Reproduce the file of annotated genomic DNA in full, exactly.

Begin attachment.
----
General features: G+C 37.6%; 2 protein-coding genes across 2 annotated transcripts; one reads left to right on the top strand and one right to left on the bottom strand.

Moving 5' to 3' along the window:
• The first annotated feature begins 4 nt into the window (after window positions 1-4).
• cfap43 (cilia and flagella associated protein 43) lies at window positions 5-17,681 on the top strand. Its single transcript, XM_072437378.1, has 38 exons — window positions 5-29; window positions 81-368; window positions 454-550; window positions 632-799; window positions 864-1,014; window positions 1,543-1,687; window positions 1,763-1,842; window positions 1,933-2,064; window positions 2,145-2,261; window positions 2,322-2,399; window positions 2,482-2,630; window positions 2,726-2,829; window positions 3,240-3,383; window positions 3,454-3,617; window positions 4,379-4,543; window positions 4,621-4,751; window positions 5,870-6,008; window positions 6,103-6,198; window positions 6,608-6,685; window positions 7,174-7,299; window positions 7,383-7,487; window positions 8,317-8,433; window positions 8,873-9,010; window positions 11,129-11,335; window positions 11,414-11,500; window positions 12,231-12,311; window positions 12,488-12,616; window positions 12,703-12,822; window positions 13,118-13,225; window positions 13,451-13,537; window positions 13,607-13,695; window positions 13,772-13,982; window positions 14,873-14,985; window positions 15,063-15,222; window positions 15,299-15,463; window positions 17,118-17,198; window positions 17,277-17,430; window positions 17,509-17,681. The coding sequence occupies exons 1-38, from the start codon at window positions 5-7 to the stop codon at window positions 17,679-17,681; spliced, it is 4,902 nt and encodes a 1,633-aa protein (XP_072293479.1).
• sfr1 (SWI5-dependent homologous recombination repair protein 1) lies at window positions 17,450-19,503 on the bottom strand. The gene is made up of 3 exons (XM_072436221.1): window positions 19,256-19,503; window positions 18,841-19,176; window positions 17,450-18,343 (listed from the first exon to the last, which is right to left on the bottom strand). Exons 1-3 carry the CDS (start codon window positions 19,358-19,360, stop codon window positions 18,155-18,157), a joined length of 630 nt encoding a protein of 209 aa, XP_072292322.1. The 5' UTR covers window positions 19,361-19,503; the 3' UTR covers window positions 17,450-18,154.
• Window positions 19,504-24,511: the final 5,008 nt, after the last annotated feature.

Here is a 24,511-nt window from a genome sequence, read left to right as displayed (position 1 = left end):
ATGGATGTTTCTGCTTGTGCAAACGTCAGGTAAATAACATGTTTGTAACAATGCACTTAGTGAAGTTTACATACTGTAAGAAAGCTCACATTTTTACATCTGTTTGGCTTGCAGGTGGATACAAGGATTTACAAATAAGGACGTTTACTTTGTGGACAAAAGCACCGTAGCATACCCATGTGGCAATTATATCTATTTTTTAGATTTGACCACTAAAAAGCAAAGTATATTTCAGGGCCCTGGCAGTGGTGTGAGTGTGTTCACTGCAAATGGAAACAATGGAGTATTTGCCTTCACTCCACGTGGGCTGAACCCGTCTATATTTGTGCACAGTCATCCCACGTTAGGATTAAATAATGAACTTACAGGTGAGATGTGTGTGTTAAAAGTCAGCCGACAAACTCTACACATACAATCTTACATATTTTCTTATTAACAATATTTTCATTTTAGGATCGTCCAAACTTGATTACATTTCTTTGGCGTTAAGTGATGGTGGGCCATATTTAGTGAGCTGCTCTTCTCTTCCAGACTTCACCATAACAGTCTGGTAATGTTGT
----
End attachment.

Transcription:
General features: G+C 37.6%; 2 protein-coding genes across 2 annotated transcripts; one reads left to right on the top strand and one right to left on the bottom strand.

Moving 5' to 3' along the window:
• The first annotated feature begins 4 nt into the window (after window positions 1-4).
• cfap43 (cilia and flagella associated protein 43) lies at window positions 5-17,681 on the top strand. Its single transcript, XM_072437378.1, has 38 exons — window positions 5-29; window positions 81-368; window positions 454-550; window positions 632-799; window positions 864-1,014; window positions 1,543-1,687; window positions 1,763-1,842; window positions 1,933-2,064; window positions 2,145-2,261; window positions 2,322-2,399; window positions 2,482-2,630; window positions 2,726-2,829; window positions 3,240-3,383; window positions 3,454-3,617; window positions 4,379-4,543; window positions 4,621-4,751; window positions 5,870-6,008; window positions 6,103-6,198; window positions 6,608-6,685; window positions 7,174-7,299; window positions 7,383-7,487; window positions 8,317-8,433; window positions 8,873-9,010; window positions 11,129-11,335; window positions 11,414-11,500; window positions 12,231-12,311; window positions 12,488-12,616; window positions 12,703-12,822; window positions 13,118-13,225; window positions 13,451-13,537; window positions 13,607-13,695; window positions 13,772-13,982; window positions 14,873-14,985; window positions 15,063-15,222; window positions 15,299-15,463; window positions 17,118-17,198; window positions 17,277-17,430; window positions 17,509-17,681. The coding sequence occupies exons 1-38, from the start codon at window positions 5-7 to the stop codon at window positions 17,679-17,681; spliced, it is 4,902 nt and encodes a 1,633-aa protein (XP_072293479.1).
• sfr1 (SWI5-dependent homologous recombination repair protein 1) lies at window positions 17,450-19,503 on the bottom strand. The gene is made up of 3 exons (XM_072436221.1): window positions 19,256-19,503; window positions 18,841-19,176; window positions 17,450-18,343 (listed from the first exon to the last, which is right to left on the bottom strand). Exons 1-3 carry the CDS (start codon window positions 19,358-19,360, stop codon window positions 18,155-18,157), a joined length of 630 nt encoding a protein of 209 aa, XP_072292322.1. The 5' UTR covers window positions 19,361-19,503; the 3' UTR covers window positions 17,450-18,154.
• Window positions 19,504-24,511: the final 5,008 nt, after the last annotated feature.

Here is a 24,511-nt window from a genome sequence, read left to right as displayed (position 1 = left end):
ATGGATGTTTCTGCTTGTGCAAACGTCAGGTAAATAACATGTTTGTAACAATGCACTTAGTGAAGTTTACATACTGTAAGAAAGCTCACATTTTTACATCTGTTTGGCTTGCAGGTGGATACAAGGATTTACAAATAAGGACGTTTACTTTGTGGACAAAAGCACCGTAGCATACCCATGTGGCAATTATATCTATTTTTTAGATTTGACCACTAAAAAGCAAAGTATATTTCAGGGCCCTGGCAGTGGTGTGAGTGTGTTCACTGCAAATGGAAACAATGGAGTATTTGCCTTCACTCCACGTGGGCTGAACCCGTCTATATTTGTGCACAGTCATCCCACGTTAGGATTAAATAATGAACTTACAGGTGAGATGTGTGTGTTAAAAGTCAGCCGACAAACTCTACACATACAATCTTACATATTTTCTTATTAACAATATTTTCATTTTAGGATCGTCCAAACTTGATTACATTTCTTTGGCGTTAAGTGATGGTGGGCCATATTTAGTGAGCTGCTCTTCTCTTCCAGACTTCACCATAACAGTCTGGTAATGTTGT